Returns are also a case where, if alternatives are shown not to be a credible solution, very short periods of detention could be admissible. If we want to convince governments we have to be realistic and pragmatic. But these periods have to be really very very short. The decision-making process must be correct, in the sense that the best interests of the child must be taken into account before the decision to detain the parents is taken. All alternatives ought to have been considered and excluded. The conditions of detention must be in accordance with international standards. And there must be safeguards against abuse. In this connection, I am pleased to inform you that I have commissioned a study on the way that complaints mechanisms against law enforcement can work in border situations.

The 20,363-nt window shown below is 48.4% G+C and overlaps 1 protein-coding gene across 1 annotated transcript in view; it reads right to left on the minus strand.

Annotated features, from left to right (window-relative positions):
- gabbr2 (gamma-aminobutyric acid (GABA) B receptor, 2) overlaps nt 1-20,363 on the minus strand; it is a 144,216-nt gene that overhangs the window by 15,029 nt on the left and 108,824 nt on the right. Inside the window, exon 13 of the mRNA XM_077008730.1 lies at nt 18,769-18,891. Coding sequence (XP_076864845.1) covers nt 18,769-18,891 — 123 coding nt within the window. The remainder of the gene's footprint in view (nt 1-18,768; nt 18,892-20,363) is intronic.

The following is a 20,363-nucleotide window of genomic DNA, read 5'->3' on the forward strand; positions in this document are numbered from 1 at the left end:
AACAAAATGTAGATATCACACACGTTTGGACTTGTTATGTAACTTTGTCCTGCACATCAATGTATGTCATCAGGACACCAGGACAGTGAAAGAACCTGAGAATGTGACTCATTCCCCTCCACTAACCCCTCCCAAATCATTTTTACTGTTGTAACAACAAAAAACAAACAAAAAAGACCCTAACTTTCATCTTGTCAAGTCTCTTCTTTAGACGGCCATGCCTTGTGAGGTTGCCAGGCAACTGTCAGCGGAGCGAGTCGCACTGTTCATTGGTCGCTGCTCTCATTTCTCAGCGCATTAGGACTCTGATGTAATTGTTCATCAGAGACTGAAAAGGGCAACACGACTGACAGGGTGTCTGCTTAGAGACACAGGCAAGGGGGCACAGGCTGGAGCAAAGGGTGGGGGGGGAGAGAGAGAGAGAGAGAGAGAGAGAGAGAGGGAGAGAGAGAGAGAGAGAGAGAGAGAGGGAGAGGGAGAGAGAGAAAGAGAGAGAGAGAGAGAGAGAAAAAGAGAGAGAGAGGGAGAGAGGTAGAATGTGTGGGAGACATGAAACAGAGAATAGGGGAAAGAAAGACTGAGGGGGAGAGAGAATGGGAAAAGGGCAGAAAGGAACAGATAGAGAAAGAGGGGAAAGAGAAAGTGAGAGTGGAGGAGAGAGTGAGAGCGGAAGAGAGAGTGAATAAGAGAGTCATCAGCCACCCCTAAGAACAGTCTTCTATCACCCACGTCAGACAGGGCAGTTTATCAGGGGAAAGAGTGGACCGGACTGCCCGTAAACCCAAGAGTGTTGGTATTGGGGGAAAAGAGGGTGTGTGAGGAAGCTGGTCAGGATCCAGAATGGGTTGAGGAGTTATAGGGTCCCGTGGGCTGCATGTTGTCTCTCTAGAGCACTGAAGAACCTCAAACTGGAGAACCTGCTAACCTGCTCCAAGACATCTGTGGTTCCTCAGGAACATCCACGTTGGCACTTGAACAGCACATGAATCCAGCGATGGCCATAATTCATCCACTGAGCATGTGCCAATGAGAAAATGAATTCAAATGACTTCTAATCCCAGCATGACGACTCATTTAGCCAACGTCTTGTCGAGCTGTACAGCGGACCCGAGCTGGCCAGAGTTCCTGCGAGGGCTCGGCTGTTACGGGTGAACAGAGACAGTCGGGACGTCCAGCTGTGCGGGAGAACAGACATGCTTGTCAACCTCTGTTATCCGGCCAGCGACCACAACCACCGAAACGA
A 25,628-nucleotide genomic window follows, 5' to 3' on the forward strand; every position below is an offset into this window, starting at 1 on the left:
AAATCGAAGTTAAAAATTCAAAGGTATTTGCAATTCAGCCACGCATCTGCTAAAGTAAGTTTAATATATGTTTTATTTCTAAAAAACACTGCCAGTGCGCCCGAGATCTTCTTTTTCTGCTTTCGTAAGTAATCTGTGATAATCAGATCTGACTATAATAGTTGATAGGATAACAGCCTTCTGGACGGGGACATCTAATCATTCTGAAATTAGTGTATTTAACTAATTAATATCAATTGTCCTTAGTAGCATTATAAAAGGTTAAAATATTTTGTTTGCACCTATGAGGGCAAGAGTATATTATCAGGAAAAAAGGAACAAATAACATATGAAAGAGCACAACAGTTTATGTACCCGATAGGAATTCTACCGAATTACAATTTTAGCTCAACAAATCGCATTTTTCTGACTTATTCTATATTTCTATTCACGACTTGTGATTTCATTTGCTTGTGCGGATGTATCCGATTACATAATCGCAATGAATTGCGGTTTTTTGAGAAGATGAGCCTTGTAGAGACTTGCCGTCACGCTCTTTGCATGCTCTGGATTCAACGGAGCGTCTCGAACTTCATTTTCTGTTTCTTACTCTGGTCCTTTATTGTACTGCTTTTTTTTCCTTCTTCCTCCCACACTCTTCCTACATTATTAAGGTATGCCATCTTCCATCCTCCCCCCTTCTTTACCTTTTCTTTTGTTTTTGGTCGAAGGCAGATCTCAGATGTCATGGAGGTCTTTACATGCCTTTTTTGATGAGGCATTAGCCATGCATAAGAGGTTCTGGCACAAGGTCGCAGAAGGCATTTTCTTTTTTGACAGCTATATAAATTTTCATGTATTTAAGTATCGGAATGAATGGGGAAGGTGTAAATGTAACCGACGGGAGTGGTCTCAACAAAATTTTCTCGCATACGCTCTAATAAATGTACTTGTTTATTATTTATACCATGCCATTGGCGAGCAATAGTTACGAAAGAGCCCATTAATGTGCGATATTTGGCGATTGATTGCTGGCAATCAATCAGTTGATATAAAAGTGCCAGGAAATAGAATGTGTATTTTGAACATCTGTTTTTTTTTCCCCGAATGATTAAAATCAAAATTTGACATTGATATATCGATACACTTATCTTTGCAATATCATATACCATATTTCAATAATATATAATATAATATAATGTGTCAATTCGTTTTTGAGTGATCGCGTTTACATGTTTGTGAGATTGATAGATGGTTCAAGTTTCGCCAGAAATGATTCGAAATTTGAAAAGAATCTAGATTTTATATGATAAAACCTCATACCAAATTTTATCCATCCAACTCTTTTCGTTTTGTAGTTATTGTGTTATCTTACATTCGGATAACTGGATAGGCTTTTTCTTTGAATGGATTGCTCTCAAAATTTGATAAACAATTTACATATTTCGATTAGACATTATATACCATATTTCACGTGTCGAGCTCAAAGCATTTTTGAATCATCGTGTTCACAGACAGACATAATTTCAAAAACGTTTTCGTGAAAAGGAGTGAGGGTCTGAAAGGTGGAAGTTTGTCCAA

In the circumstances described above, I hope that you will agree with me that alternatives are less harmful than detention.
Are they less effective? Not necessarily. We have been presented with different types of alternatives. Probably we have to continue thinking whether we have a sufficiently wide range of such alternatives. But what is important is to focus on the principles that govern the process for selecting the most appropriate alternative in each case. You need proper case management, assessing the profile and needs of each individual child or family. You need to provide the child or family with all necessary information also on the consequences of absconding. And you need to choose the right alternative or rather combination of alternatives.
To do all this, it is clear that you need the right professionals: not only lawyers (also under a legal aid scheme) but also - I would say mainly - psychologists and social workers. Most importantly, you need to approach this as a process of engagement rather than enforcement. Trust between those managing the process and the migrant child is essential.